I feel like more time was spent figuring out how to work Zod into Superman’s backstory than was put into figuring out how to make Zod as great of a villain as he could be. I like that Zod and Jor-El used to be allies. That makes it more personal. I like that Zod is a hero in his own mind, not driven by greed but by a twisted ethnic pride. And I like that they cast Michael Shannon. As a rough sketch, this Zod has more going for him than Richard Donner’s Zod. But Man of Steel‘s Zod fails to become more than the idea of a villain, despite all his outward villainry. Part of the problem here is the inevitability of stuffing so much story into one movie. Superman II got to play with Zod without having to deal with Superman’s origin. Donner’s Zod didn’t really have much of an agenda. It was all about Terrence Stamp’s performance. Snyder’s Zod is all about motivation, so between all the super-fights and subplots, Michael Shannon isn’t given much room to do anything other than yell and seethe (and, granted, Shannon is great at seething). This puts the film in the position of telling us that Zod is this big villain, instead of letting him just be a big villain. The film stumbles out of the gate with Zod too. Which brings me back to the Jor-El-centric prologue. In the opening, Jor-El kicks the shit out of Zod, leaving him cowering on the floor. Zod then kills Jor by cowardly stabbing him in the back while Jor is watching Kal-El’s escape pod launch into the sky. Then he’s captured and put in jail. So what we learn about our villain in his introduction is that he isn’t that hard to defeat when he’s alone — just don’t turn your back to him. Then Superman defeats Zod the first time they tussle in Smallville. Then Superman defeats Zod again in the climax (though it does take a while). So, technically, Zod never wins a one-on-one fight in the whole film. That’s fine in a movie that isn’t about fighting and physical power. But this is very, very much a movie about fighting and physical power.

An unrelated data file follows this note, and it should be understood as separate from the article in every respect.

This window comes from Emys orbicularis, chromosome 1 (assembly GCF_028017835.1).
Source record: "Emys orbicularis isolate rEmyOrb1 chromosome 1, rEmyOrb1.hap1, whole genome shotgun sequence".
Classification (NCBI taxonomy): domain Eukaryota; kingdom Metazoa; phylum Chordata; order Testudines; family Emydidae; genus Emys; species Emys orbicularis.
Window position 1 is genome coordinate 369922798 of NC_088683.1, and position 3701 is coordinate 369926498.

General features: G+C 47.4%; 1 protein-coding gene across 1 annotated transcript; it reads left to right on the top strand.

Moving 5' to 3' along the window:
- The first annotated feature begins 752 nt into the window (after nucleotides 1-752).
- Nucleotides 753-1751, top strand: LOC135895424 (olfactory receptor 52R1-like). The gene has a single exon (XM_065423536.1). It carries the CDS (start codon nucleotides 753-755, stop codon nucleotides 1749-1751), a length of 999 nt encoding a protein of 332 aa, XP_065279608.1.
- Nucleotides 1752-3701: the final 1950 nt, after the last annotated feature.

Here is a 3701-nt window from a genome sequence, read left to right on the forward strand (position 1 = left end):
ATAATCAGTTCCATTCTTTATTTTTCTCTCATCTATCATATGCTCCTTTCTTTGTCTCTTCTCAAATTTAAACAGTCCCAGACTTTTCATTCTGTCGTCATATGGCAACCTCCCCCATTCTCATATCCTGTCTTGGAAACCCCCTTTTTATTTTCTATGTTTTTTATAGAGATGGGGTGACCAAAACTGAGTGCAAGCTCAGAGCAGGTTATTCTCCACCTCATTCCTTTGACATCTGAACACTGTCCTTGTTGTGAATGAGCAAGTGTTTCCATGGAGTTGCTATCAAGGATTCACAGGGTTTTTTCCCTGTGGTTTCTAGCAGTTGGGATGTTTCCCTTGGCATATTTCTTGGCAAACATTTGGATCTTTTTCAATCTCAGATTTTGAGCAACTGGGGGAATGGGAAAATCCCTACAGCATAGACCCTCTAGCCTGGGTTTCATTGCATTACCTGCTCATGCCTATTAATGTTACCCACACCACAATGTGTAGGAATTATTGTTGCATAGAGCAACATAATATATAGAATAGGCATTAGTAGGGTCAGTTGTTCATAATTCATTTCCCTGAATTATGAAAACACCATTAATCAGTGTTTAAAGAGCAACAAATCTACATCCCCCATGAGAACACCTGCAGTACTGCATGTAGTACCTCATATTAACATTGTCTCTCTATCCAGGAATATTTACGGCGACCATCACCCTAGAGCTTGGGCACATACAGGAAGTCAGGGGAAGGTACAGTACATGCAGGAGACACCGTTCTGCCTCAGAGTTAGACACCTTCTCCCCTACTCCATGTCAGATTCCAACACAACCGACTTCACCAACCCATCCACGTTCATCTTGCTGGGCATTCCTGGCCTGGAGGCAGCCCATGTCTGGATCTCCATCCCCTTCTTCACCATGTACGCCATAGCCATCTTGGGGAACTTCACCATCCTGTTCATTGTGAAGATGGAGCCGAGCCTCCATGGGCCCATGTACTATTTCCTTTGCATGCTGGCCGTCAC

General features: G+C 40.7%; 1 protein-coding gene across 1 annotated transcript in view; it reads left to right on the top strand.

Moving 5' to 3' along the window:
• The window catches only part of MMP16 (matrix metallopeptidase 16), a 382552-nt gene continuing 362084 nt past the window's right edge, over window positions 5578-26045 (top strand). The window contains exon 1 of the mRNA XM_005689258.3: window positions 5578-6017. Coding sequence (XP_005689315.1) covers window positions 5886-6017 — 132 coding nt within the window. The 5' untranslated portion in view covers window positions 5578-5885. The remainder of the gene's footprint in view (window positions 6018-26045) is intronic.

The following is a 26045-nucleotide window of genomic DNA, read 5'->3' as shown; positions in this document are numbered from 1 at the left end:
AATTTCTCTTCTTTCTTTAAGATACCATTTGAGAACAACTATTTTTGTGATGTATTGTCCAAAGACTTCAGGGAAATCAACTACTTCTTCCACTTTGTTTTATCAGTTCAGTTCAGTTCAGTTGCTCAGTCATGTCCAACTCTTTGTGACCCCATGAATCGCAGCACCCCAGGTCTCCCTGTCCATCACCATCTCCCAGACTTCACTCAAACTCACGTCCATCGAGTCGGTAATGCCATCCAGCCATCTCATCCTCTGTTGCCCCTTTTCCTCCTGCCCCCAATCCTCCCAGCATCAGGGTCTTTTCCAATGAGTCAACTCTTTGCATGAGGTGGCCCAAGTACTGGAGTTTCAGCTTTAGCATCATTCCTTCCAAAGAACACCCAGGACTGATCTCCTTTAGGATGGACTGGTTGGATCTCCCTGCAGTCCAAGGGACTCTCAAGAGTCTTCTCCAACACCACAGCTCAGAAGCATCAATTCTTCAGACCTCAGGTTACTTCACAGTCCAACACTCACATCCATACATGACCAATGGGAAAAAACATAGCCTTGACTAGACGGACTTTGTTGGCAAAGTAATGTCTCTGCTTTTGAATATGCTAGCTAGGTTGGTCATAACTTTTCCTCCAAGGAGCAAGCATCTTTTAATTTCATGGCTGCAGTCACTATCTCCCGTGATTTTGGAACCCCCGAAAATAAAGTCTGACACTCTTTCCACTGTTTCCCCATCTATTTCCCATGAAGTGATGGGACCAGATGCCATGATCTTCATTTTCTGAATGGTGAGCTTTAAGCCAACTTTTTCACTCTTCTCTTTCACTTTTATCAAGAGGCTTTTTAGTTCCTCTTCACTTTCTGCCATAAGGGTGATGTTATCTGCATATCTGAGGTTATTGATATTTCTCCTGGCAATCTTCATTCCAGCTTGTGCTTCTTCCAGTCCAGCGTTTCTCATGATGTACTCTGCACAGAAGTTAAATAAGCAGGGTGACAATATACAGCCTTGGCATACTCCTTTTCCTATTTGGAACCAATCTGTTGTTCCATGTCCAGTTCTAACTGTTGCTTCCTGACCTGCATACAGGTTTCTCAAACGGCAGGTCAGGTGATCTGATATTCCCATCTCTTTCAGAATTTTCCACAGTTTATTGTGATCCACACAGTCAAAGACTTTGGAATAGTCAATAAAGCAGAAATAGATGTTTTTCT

Superman Returns was too uneventful for a lot of people. Now we’ve swung to the opposite end of the spectrum and – as usually happens with reactionary swings – we’ve found ourselves with a whole slew of predictable new problems. Man of Steel has a lot of spirit. Too much spirit. It feels too easy to just sling shit at Zack Snyder in this area, because I do think he brings what he needed to bring to the movie. But he is nonetheless both good and bad for Superman. Man of Steel is a big movie. But – aside for a couple quiet moments in the Smallville flashbacks – it is always big. To quote my buddy Evan Saathoff over at Badass Digest: “This is the kind of movie where a massive, car-flipping tornado is utilized to do the same necessary narrative work a simple, quiet heart attack could have provided.” This is referring to the contrast between Snyder and Donner’s treatment of Pa Kent’s tragic Smallville demise. To be even-handed, the death of Jonathan Kent serves a different purpose in Man of Steel than it did in Superman. In Donner’s film, the point of Pa’s heart attack was to illustrate that despite all his powers, there were some things Superman couldn’t control: death. That is, until he travels back in time later to save Lois. That moment should be small and private. In Man of Steel Clark needed to let Jonathan be consumed by a tornado to signify that he had accepted that he can’t let anyone know about his true identity. That is, until he is given the choice again when Zod shows up. So, in theory, the moment needed to be somewhat big because other people needed to be around. But… I didn’t buy it. I didn’t believe, from what Snyder showed me, that Clark couldn’t have saved Jonathan without people seeing. It was just a trumped up ‘movie moment.’ That forced me to process what I knew the filmmakers’ intent was, instead of what the film was organically giving me. Hardly a crime for a superhero movie. But there is a similar emptiness that pervades a lot of the action and violence in the film, and it is all out of sync with the otherwise well-crafted film.

Elephant in the room time: let’s talk violence. As with most things in Man of Steel, I have less of an issue with what happens than I do with how it happens. Yeah, Superman flies Zod directly into Smallville to fight. And yeah, he doesn’t seem to try that hard to move the fight away from civilization. But Superman saves plenty of people in the film too. We’re shown that he apparently spent years saving people, and Lois and the villains both point out that he just can’t help himself from saving people. And Snyder is very, very careful to not show any bystanders getting squashed amidst all the constant destruction. This is what bugs me. I don’t really know how I’d feel about a movie where Superman’s epic battles cause hundreds or thousands of innocent people to die, because I never got to see that movie. According to what I was shown in Man of Steel, when Superman and Zod fly through an office building it is completely devoid of employees. Does that mean Superman chose to fly through an unoccupied part of the building? Though, if he has that much control, why bother destroying any property at all? Why not fly around the building? I wouldn’t be surprised if the filmmakers contend that no innocent people die in these battles. Given how hard it is to evacuate an entire skyscraper, let alone dozens of skyscrapers simultaneously, that seems dubious, but this is a fantasy movie. So okay. Maybe no one died.